Mildred Thompson’s triptych, Magnetic Fields (1991), the exhibition’s namesake, is a bright canvas in yellow, red and orange, an expression of magnetic energy. Mary Lovelace O’Neal’s mixed media painting, Racism is Like Rain, Either it’s Raining or it’s Gathering Somewhere (1993), like Thompson’s work, places clouds of bright color in a composition with streaks of velvety deep black, perhaps indicating the overwhelming feeling of racism. Chicago-based artist Candida Alvarez also utilizes bright yellow and black in her painting best friends forever (2009).

The work presented in Magnetic Fields dispels notions that abstract art is devoid of personal or political meaning. Art collector Pamela Joyner noted in a 2016 lecture with Jennie C. Jones and Leonardo Drew at The National Gallery of Art, that “The traditional art world expected the Norman Lewis’ of the world to focus on figuration because that material was easy to unpack.” 

 Candida Alvarez, best friends forever, 2009. Flashe on canvas, 42 x 42 1/8 in. Photo by Tom van Eynde. Courtesy of the artist, Chicago, Illinois; © Candida Alvarez

Candida Alvarez, best friends forever, 2009. Flashe on canvas, 42 x 42 1/8 in. Photo by Tom van Eynde. Courtesy of the artist, Chicago, Illinois; © Candida Alvarez

 Mary Lovelace O’Neal, Racism is Like Rain, Either it’s Raining or it’s Gathering Somewhere, 1993. Acrylic and mixed media on canvas, 86 x 138 in. Photo courtesy of the Mott-Warsh Collection, Flint, Michigan Mott-Warsh Collection, Flint, Michigan; © Mary Lovelace O’Neal

Mary Lovelace O’Neal, Racism is Like Rain, Either it’s Raining or it’s Gathering Somewhere, 1993. Acrylic and mixed media on canvas, 86 x 138 in. Photo courtesy of the Mott-Warsh Collection, Flint, Michigan Mott-Warsh Collection, Flint, Michigan; © Mary Lovelace O’Neal

Having learned from those who came before them younger artists such as Kianja Stobert, Abigail DeVille, and Brenna Youngblood shine in Magnetic Fields. Youngblood’s brilliant mixed-media collage YARDGAURD (2015) is indicative of California artists and her interest in urban landscapes. This work further emphasizes the influence of abstract artists such as Howardena Pindell and her use of manipulated paper on Youngblood and others, such as Mark Bradford.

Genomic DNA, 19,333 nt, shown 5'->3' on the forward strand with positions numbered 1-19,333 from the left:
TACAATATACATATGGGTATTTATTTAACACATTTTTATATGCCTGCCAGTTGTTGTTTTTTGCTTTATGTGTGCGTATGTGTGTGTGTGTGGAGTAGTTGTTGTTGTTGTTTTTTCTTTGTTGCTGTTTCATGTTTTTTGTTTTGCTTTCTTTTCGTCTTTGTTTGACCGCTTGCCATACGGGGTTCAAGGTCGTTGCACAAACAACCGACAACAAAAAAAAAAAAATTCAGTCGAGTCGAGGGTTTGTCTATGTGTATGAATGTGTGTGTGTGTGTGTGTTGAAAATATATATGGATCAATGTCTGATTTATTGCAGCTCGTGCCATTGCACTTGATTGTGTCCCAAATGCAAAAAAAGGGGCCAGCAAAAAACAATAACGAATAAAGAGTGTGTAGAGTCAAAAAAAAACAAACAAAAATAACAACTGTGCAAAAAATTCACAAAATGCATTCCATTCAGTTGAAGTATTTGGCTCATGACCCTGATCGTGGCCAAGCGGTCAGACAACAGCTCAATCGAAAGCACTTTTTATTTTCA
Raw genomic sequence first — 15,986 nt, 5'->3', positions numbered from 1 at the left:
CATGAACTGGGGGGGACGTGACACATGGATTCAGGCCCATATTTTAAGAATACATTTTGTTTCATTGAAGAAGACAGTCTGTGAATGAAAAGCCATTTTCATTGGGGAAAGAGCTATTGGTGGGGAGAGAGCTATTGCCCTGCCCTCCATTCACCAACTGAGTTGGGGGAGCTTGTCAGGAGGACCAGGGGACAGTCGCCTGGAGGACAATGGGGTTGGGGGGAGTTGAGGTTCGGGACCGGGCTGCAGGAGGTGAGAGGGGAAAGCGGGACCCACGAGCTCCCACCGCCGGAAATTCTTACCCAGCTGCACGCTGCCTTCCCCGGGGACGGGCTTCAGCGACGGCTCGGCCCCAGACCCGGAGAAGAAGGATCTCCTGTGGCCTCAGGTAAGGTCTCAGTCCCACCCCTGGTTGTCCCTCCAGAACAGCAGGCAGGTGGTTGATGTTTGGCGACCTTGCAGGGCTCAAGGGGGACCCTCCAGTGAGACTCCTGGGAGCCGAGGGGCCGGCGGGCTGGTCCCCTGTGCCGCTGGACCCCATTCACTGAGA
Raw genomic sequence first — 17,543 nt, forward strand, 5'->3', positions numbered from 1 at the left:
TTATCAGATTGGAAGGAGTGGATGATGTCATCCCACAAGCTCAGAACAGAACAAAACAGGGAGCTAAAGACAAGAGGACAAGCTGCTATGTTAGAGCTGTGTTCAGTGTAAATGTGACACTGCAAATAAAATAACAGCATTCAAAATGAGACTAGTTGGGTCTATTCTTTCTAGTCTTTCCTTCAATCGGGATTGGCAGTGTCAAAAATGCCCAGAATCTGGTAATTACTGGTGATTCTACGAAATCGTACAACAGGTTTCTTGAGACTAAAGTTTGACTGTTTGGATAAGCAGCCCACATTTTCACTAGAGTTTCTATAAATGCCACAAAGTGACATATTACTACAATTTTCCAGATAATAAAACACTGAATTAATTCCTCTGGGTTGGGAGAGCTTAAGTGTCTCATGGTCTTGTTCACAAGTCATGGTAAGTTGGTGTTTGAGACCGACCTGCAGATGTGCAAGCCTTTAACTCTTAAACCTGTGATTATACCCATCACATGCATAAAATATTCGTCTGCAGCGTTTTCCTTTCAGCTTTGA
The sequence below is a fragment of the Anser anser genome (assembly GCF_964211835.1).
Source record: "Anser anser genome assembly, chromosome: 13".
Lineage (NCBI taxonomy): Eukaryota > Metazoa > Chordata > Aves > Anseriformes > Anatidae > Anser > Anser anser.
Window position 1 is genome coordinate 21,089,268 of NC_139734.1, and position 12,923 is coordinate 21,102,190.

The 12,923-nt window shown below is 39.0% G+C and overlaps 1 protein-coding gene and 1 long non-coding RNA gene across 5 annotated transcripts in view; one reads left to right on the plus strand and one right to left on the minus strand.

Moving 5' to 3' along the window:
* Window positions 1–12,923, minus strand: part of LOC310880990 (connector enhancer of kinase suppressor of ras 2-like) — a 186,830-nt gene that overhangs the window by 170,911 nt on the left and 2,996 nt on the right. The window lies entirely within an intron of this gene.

Although the press images for Magnetic Fields center on 1990—present, the glory of the exhibition lies in the foundational nature that African-American women artists working in the mid to late 20th century had on American abstract art. Perhaps the exhibition would make a greater impact if organized in a chronological fashion. Nevertheless, the brilliance and diversity of each artist in Magnetic Fields represent a missing puzzle piece in the art world that should be explored in 2018 and beyond.

 Mildred Thompson, Magnetic Fields, 1991. Oil on canvas, triptych, 70 1/2 x 150 in. Courtesy of the Mildred Thompson Estate, Atlanta, Georgia; Art and photo © The Mildred Thompson Estate, Atlanta, Georgia

Mildred Thompson, Magnetic Fields, 1991. Oil on canvas, triptych, 70 1/2 x 150 in. Courtesy of the Mildred Thompson Estate, Atlanta, Georgia; Art and photo © The Mildred Thompson Estate, Atlanta, Georgia

 Alma Woodsey Thomas, Orion, 1973. Acrylic on canvas, 59 3/4 x 54 in. Photo by Lee Stalsworth. National Museum of Women in the Arts, Gift of Wallace and Wilhelmina Holladay; © Estate of Alma Woodsey Thomas

Alma Woodsey Thomas, Orion, 1973. Acrylic on canvas, 59 3/4 x 54 in. Photo by Lee Stalsworth. National Museum of Women in the Arts, Gift of Wallace and Wilhelmina Holladay; © Estate of Alma Woodsey Thomas

Magnetic Fields will be on view through January 21, 2018 at NMWA in Washington, D.C.